Virginia Beach captures federal grant to combat sea level rise

VIRGINIA BEACH — The city won an $844,000 grant from the National Oceanic and Atmospheric Administration to help it study and cope with sea level rise.

Hampton Roads ranks behind only New Orleans as the most vulnerable area to rising sea levels in the nation, according to the city’s announcement for the grant. The money will be used to continue a citywide analysis that will help Virginia Beach prepare for emergencies related to sea level rise. The study began in 2014 and is expected to be completed in 2018.

Image from 2014 city presentation on eastern Shore Drive drainage improvements. (Courtesy of vbgov.com)
Image from a 2014 public works presentation on eastern Shore Drive drainage improvements. (Courtesy of vbgov.com)

NOAA said on its website that the research will look for new strategies to deal with sea level rise, including infrastructure relocation and new infrastructure construction standards.

“We are thrilled to receive this grant,” Mayor Will Sessoms said in the city’s release. “It will support our ongoing efforts to combat rising sea levels throughout Coastal Virginia. This project represents another smart and effective step toward ensuring Virginia Beach’s resilience for years to come.”

The city will work with the Georgetown Climate Center, Old Dominion University and the professional services firm Dewberry to determine the best ways to adapt. It will share those strategies with neighboring cities and work with local businesses and homeowners to implement them, the release said.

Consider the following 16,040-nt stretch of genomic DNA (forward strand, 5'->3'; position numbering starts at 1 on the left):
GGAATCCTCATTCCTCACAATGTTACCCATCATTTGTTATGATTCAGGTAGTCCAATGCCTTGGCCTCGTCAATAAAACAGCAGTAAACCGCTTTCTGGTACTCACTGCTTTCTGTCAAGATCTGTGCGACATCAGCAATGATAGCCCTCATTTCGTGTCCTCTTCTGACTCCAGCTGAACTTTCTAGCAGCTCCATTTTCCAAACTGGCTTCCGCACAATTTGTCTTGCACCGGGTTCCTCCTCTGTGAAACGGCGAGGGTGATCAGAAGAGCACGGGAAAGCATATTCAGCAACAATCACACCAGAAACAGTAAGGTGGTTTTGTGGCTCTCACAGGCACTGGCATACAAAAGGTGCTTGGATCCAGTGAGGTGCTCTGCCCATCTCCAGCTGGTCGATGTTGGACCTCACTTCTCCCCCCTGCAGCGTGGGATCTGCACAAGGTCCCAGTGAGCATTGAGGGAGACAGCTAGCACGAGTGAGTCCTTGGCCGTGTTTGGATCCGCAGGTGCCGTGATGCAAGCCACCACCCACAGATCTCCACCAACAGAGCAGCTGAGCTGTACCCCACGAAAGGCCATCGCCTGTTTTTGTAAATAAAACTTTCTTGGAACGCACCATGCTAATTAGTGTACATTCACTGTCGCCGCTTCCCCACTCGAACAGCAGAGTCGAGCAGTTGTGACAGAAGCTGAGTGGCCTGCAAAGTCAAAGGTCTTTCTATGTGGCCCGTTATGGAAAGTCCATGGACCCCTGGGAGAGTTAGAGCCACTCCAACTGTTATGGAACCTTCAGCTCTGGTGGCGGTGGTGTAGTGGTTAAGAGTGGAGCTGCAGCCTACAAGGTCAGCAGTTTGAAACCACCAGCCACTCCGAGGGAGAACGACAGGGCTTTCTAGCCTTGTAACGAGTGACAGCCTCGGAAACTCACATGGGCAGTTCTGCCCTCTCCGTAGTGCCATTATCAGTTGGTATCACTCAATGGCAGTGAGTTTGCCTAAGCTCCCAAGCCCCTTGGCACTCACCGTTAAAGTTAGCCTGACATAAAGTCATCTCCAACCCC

By the century’s end, the region could be dealing with between $12 billion and $87 billion in direct economic costs from rising seal levels, according to estimates in a Hampton Roads Planning District Commission study, the release said.

The grant is from NOAA’s Regional Coastal Resilience Grant Program, which is in its first year and designed to support regional strategies for dealing with climate hazards and changing ocean conditions. The agency received more than 130 applications and funded 12 of them, the release said.

Jeffery Payne, director of the NOAA Office for Coastal Management, said in the release that America’s coastal communities face complex problems, and solving them will require ingenuity, collaboration and strong science.

Virginia Beach has taken several  steps in recent years in anticipation of sea level rise, including tripling the width of its beaches and building a new protective seawall and boardwalk, according to the release.

Have a story idea or news tip? Contact City Hall reporter Judah Taylor at Judah@SouthsideDaily.com or 757-490-2750.

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